Skip to content

Nordic blockchain collaboration creates traceability for the future

Nordic blockchain collaboration creates traceability for the future

Can blockchain technology increase transparency and traceability in the textile and lifestyle industries? That is the hope of the collaborative project Nordic Blockchain Alliance, which highlights successful Nordic examples in the field.

The Nordic Blockchain Alliance consists of six business clusters in Sweden, Norway, Finland and Denmark that connect and increase knowledge and strategic competence in blockchain technology. With the EU’s future ecodesign strategy and digital product passports, blockchain technology can securely document data on product history, supply chain, environmental impact, compliance, contract details and user instructions within the textile and lifestyle industry.

The goal – a common blockchain solution for the Nordic region

During an open webinar on 5 December, several Nordic examples from the project were presented. The day was opened by Faith Robinson, head of content at the non-profit sustainability organization Global Fashion Agenda, who highlighted the Nordic countries as “best in class” when it comes to developing sustainable innovations for the textile and fashion industry. Then Anders Holm from the Danish Companies Administration (Erhvervsstyrelsen) told us about what future digital product passports within the EU might look like, as well as what information they need to contain.

Examples of how blockchain technology can be used to increase transparency in a product chain. Image: Nordic Blockchain Alliance

Elin Kathrine Saunes from the Norwegian cluster organization NF&TA and Anita Drabløs from +Lab Norway went through the research that was done with Nordic companies within the project, which resulted in a report on the potential of Nordic blockchain. One of the proposals in the report is to develop a common Nordic blockchain solution that can be used by companies in the countries to ensure the quality of product information.

Product passport for furniture and traceable Gina Tricot collection

From the Swedish side, Erik Lundh, project manager at Interior Cluster Sweden, told us about the product portfolio for furniture the organization has produced in collaboration with the consulting company Sigma.

Jonas Larsson, Senior Lecturer at the Swedish School of Textiles and project manager at Science Park Borås, then highlighted the collaboration project “The Transparency Project”, where the fashion chain Gina Tricot in collaboration with the traceability app PaperTale launched a collection of fully traceable clothes, which despite a higher price level sold out immediately.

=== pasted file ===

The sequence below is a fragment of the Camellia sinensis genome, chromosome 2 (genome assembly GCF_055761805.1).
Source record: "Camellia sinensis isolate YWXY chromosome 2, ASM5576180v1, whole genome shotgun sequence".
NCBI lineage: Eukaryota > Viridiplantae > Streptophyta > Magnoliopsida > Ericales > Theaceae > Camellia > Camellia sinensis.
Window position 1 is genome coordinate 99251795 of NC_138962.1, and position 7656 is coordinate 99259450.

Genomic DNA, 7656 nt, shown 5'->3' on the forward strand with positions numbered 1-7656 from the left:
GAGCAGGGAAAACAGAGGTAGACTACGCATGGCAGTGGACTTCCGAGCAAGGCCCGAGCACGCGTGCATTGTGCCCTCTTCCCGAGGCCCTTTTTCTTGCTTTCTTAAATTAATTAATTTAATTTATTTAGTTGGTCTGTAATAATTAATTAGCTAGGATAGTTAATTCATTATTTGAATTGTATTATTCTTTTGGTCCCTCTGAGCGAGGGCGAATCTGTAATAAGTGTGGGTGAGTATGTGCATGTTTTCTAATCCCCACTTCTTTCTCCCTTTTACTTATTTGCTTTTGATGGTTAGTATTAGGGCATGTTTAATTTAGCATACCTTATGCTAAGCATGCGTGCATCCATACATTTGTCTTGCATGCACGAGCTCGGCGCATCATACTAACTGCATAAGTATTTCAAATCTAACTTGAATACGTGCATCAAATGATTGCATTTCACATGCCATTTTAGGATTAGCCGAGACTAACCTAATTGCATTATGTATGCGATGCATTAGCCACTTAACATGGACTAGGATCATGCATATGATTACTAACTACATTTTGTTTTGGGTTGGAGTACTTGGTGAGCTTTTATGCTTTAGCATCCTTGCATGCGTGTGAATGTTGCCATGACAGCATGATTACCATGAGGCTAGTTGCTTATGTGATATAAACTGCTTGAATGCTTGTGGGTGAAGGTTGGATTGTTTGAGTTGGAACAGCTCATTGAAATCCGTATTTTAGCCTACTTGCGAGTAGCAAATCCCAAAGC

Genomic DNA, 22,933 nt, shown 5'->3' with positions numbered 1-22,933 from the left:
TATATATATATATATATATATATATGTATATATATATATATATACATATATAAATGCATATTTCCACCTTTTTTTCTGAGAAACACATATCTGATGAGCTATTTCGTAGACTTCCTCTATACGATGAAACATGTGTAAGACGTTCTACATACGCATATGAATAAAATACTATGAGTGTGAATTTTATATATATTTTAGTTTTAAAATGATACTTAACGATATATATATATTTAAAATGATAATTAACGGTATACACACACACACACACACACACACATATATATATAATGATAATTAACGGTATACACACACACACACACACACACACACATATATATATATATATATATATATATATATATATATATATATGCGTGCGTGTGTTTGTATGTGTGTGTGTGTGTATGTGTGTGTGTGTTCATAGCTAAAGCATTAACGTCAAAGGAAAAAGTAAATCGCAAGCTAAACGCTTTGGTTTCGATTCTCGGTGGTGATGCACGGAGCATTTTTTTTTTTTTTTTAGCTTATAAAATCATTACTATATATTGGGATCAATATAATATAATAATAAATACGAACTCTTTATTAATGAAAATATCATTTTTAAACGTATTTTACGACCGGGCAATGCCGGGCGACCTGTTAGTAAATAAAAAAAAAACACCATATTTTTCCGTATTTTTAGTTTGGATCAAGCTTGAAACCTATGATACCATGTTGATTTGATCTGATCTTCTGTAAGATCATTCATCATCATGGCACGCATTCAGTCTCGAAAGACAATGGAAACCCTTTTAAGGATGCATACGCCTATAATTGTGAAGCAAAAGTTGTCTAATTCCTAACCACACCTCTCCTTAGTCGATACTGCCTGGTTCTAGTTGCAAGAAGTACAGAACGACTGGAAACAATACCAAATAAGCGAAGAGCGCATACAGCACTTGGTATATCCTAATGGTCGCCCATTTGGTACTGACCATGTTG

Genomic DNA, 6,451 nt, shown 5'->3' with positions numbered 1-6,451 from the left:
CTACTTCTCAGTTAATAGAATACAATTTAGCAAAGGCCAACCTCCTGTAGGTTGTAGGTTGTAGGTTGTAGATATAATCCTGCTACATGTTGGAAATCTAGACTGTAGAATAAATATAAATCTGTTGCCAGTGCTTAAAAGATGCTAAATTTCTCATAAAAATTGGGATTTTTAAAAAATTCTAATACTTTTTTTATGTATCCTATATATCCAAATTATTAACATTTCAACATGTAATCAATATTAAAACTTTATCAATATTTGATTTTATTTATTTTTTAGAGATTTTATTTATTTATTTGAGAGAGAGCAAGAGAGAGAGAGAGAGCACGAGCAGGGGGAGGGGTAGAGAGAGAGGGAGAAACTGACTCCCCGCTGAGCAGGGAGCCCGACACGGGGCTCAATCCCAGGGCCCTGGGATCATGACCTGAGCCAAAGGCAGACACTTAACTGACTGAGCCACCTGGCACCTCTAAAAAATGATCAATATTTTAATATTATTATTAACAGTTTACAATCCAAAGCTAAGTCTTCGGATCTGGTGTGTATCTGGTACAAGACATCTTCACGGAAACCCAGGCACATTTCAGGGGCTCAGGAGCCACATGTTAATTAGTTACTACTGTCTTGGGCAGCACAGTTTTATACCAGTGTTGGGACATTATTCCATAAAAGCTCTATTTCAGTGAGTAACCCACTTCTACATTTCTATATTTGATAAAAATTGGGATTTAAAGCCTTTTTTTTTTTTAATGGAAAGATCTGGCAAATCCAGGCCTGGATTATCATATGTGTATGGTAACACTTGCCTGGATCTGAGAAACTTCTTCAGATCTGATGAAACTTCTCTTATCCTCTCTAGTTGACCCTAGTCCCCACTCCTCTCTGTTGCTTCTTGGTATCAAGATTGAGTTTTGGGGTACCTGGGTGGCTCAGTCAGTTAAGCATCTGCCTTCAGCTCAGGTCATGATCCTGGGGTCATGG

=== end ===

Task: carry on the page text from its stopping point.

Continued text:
The project Mikrofabriker’s work with a “black box” for the fashion industry that collects production data in the factories was also highlighted as a good example of how the industry can improve its work with traceability and transparency.

Jonas Larsson, Science Park Borås.

“Public blockchains are good in this context because they are very difficult to manipulate and it is a reliable technology that allows you to follow what has happened,” said Jonas Larsson and continues:

“They are a suitable technique for verifying transactions associated with high risk, for example salary payments.  However, there is no similarity between being transparent, using blockchains, and being sustainable. Many horrible people are very transparent about the fact that they are just horrible.”

The project has provided many new insights into opportunities for cooperation, specifically around transparency between the Nordic countries

“We share the same values ​​regarding openness to each other and have similar goals for a fashion, furniture and design industry that does more good than harm to the planet and its inhabitants,” concluded Jonas Larsson.

Text: Christian Naumanen

Facts: Nordic Blockchain Alliance

Blockchain or block chain technology provides the ability to exchange product and company data in a way that can be both cost-effective and secure. A wide range of information can be carried on a blockchain, including data documenting product history, supply chain, environmental impact, compliance, contract details and user instructions. The blockchain-based solutions can also facilitate circular business models and carry a future European product passport.

The project aims to create a Nordic blockchain alliance to explore the potential of a common Nordic blockchain by benefiting from different experiences and knowledge sources from Finland, Norway, Sweden, and Denmark.

The Nordic Blockchain Alliance is funded by Nordic Innovation. Partners in the project are Interior Cluster Sweden, +Lab, Norwegian Fashion & Textile Agenda, Finnish Textile & Fashion, Science Park Borås and Lifestyle & Design Cluster.

Read mote about the project on the Nordic Blockchain Alliance website